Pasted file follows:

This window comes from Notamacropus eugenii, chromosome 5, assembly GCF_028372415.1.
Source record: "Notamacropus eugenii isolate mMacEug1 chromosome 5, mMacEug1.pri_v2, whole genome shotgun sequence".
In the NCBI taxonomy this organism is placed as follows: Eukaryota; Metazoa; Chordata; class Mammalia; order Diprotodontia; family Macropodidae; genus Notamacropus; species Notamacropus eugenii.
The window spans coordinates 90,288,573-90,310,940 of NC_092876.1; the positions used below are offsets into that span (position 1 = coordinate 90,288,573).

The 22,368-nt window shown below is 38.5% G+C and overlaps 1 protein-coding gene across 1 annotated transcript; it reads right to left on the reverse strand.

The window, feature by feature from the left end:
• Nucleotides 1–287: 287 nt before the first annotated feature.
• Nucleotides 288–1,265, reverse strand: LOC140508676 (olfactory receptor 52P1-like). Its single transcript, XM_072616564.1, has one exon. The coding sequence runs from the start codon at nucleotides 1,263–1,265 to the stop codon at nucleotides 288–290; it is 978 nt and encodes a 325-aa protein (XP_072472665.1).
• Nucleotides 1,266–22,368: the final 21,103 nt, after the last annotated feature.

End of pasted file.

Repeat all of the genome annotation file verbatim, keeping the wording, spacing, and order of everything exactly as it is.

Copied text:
This window comes from Notamacropus eugenii, chromosome 5, assembly GCF_028372415.1.
Source record: "Notamacropus eugenii isolate mMacEug1 chromosome 5, mMacEug1.pri_v2, whole genome shotgun sequence".
In the NCBI taxonomy this organism is placed as follows: Eukaryota; Metazoa; Chordata; class Mammalia; order Diprotodontia; family Macropodidae; genus Notamacropus; species Notamacropus eugenii.
The window spans coordinates 90,288,573-90,310,940 of NC_092876.1; the positions used below are offsets into that span (position 1 = coordinate 90,288,573).

The 22,368-nt window shown below is 38.5% G+C and overlaps 1 protein-coding gene across 1 annotated transcript; it reads right to left on the reverse strand.

The window, feature by feature from the left end:
• Nucleotides 1–287: 287 nt before the first annotated feature.
• Nucleotides 288–1,265, reverse strand: LOC140508676 (olfactory receptor 52P1-like). Its single transcript, XM_072616564.1, has one exon. The coding sequence runs from the start codon at nucleotides 1,263–1,265 to the stop codon at nucleotides 288–290; it is 978 nt and encodes a 325-aa protein (XP_072472665.1).
• Nucleotides 1,266–22,368: the final 21,103 nt, after the last annotated feature.